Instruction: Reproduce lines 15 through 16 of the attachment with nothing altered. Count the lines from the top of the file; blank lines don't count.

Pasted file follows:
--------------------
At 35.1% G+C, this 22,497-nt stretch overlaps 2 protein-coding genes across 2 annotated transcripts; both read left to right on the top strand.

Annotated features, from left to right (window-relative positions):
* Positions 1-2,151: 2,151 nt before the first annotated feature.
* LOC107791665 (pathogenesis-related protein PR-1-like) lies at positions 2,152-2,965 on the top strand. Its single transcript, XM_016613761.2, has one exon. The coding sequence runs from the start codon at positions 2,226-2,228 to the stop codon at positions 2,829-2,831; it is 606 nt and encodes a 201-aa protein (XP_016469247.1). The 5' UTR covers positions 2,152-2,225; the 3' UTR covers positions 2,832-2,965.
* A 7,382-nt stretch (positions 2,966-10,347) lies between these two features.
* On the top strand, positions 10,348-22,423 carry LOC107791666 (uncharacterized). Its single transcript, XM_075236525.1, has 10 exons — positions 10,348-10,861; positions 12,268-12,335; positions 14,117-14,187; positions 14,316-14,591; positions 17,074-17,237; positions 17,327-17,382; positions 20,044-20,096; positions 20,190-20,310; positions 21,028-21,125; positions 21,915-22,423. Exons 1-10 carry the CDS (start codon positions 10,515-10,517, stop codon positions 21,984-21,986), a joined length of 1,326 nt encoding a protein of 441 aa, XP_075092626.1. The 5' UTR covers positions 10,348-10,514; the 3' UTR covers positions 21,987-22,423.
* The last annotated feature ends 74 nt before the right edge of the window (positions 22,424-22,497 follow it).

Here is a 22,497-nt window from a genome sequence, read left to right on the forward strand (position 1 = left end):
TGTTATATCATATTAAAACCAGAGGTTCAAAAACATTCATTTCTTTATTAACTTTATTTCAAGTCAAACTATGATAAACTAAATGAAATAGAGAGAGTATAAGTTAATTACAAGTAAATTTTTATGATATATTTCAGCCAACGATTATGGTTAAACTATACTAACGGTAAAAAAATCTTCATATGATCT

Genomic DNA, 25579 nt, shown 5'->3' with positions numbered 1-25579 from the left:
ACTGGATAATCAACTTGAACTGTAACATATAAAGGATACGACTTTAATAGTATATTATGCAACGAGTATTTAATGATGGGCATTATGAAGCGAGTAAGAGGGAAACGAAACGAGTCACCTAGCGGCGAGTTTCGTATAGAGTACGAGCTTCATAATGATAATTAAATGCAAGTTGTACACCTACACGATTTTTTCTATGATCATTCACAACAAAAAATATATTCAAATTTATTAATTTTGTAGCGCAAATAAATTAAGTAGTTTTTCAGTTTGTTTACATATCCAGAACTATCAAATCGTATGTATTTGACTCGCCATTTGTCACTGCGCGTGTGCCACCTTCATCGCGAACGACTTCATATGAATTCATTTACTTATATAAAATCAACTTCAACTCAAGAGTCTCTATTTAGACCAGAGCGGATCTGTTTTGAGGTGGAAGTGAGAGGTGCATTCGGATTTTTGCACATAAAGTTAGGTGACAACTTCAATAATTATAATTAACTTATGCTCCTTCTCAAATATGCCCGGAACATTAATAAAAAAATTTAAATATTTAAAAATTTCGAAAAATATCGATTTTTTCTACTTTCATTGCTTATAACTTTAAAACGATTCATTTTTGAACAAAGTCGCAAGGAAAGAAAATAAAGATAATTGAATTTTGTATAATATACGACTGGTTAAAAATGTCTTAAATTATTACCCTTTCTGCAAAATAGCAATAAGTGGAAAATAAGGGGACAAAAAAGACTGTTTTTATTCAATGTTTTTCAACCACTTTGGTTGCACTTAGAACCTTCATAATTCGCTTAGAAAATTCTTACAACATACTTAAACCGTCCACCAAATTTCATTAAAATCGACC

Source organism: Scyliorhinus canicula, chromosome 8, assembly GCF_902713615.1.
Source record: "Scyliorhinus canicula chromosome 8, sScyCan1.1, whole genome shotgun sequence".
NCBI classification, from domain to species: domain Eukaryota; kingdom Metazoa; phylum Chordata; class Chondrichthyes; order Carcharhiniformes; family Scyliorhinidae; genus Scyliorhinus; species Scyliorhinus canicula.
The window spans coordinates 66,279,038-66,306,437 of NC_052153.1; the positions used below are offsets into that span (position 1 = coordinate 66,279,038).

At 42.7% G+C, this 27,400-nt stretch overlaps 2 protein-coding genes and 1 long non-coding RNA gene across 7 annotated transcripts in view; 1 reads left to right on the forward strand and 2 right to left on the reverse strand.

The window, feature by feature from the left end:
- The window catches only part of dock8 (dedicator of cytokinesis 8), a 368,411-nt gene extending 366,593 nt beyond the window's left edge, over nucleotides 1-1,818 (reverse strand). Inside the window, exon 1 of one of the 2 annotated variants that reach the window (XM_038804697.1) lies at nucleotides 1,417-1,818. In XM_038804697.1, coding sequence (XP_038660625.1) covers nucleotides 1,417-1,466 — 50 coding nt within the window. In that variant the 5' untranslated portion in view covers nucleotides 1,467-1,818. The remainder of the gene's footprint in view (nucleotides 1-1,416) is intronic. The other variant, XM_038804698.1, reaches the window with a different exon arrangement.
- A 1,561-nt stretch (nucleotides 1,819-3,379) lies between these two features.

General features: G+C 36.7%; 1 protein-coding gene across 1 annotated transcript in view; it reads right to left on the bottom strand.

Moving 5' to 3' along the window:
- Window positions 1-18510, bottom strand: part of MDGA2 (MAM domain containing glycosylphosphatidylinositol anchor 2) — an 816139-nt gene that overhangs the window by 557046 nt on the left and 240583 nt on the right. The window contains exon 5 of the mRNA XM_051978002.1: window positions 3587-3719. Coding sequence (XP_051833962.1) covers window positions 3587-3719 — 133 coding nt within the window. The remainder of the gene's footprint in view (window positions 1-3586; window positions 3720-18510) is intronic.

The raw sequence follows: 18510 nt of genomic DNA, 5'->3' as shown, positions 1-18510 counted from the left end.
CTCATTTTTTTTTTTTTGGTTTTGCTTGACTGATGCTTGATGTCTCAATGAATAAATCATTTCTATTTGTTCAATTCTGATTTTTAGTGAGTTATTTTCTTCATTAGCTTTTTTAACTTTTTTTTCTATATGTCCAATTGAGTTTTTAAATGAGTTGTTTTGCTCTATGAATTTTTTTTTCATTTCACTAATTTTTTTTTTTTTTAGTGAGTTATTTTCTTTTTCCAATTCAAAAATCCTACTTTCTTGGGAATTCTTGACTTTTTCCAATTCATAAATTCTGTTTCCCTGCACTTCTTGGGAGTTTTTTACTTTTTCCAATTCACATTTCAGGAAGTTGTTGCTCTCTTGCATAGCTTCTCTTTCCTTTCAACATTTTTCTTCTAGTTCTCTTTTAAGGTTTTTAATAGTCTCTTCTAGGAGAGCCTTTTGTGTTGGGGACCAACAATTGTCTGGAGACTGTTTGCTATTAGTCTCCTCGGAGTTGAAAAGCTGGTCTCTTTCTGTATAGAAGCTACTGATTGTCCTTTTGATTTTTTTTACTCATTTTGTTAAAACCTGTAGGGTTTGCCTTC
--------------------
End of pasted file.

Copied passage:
The window spans coordinates 66,279,038-66,306,437 of NC_052153.1; the positions used below are offsets into that span (position 1 = coordinate 66,279,038).

At 42.7% G+C, this 27,400-nt stretch overlaps 2 protein-coding genes and 1 long non-coding RNA gene across 7 annotated transcripts in view; 1 reads left to right on the forward strand and 2 right to left on the reverse strand.